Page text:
WASHINGTON — The Department of the Air Force is seeking industry feedback as it prepares a follow-up arrangement for its landmark Cloud One program.
The department, which includes the Air and Space forces, on Nov. 4 published a request for information for Cloud One Next, what it called C1N, asking companies how they “might approach managing and modernizing Cloud One” while factoring in “recent government leadership direction.”
Both the National Defense Strategy, made public in late October, and the Air Force chief information officer’s strategy for fiscal 2023-2028 were attached to the notice.
Key questions the request wants answered include what metrics organizations use to measure satisfaction while migrating and operating applications, what applications should not be moved to the cloud, and how organizations approach cybersecurity in a volatile setting, documents show.
Responses are due Dec. 5.
Cloud One is a cloud hosting and service platform that features assets from big-name players, including Amazon and Microsoft. The Air Force previously described it as a common development, testing and production environment that is stable, secure and resource efficient.
Science Applications International Corporation years ago began work on the Cloud One program — a deal worth hundreds of millions of dollars. The Virginia-based company at the time said it would transition approximately 800 Air Force and Army mission applications to the cloud.
The teasing of Cloud One Next comes as the Defense Department readies a potential $9 billion cloud computing contract known as the Joint Warfighting Cloud Capability and as leaders advocate for greater uptake of digital ecosystems.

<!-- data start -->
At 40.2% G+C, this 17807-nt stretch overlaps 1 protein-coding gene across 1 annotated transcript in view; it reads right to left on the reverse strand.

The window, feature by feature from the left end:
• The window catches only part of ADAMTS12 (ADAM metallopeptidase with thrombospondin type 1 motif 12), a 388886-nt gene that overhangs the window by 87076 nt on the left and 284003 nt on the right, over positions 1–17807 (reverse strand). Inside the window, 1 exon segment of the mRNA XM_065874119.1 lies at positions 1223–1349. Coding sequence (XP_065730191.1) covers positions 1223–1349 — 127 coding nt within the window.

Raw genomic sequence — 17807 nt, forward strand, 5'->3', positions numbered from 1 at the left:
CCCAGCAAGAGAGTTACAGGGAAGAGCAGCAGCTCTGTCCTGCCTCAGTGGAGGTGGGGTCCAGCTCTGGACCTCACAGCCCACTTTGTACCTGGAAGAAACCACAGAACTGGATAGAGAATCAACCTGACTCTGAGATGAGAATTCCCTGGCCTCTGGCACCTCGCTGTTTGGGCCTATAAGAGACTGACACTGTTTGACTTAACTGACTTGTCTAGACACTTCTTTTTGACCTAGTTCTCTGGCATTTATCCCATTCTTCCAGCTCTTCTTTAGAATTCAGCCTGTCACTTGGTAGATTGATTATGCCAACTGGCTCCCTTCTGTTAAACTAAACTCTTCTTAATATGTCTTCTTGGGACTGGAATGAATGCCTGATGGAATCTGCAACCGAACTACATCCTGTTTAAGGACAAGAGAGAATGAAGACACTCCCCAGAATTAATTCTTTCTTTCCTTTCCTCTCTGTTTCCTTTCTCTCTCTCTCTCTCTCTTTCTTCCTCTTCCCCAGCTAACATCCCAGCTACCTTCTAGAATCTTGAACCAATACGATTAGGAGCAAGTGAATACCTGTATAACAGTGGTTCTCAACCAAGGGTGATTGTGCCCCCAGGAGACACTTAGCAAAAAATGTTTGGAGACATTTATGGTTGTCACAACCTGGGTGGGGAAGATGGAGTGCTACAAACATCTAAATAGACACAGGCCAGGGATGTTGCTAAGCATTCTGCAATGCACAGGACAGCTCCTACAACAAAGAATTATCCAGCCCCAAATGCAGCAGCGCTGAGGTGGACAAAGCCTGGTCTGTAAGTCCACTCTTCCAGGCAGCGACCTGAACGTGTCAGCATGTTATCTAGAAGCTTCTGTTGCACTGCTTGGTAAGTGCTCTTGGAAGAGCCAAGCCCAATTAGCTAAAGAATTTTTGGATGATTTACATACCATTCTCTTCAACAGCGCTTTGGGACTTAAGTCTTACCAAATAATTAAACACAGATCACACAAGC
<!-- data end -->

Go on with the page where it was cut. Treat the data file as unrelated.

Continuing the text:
JWCC, as it’s known, is expected to be awarded in December, some eight months after its initial deadline. The arrangement is meant to beef up the Defense Department’s capabilities by bridging unclassified, secret and top-secret tranches while still reaching the military’s most remote edge. It’s also a crucial piece of Joint All-Domain Command and Control, the department’s vision of seamless information sharing and international coordination.
Officials last year contacted Amazon, Google, Microsoft and Oracle about JWCC, which is seen as the successor to the failed Joint Enterprise Defense Infrastructure venture.
The JWCC plan comprises a three-year base with one-year options. Competition for a future multi-cloud environment is expected to follow.
Colin Demarest is a reporter at C4ISRNET, where he covers military networks, cyber and IT. Colin previously covered the Department of Energy and its National Nuclear Security Administration — namely Cold War cleanup and nuclear weapons development — for a daily newspaper in South Carolina. Colin is also an award-winning photographer.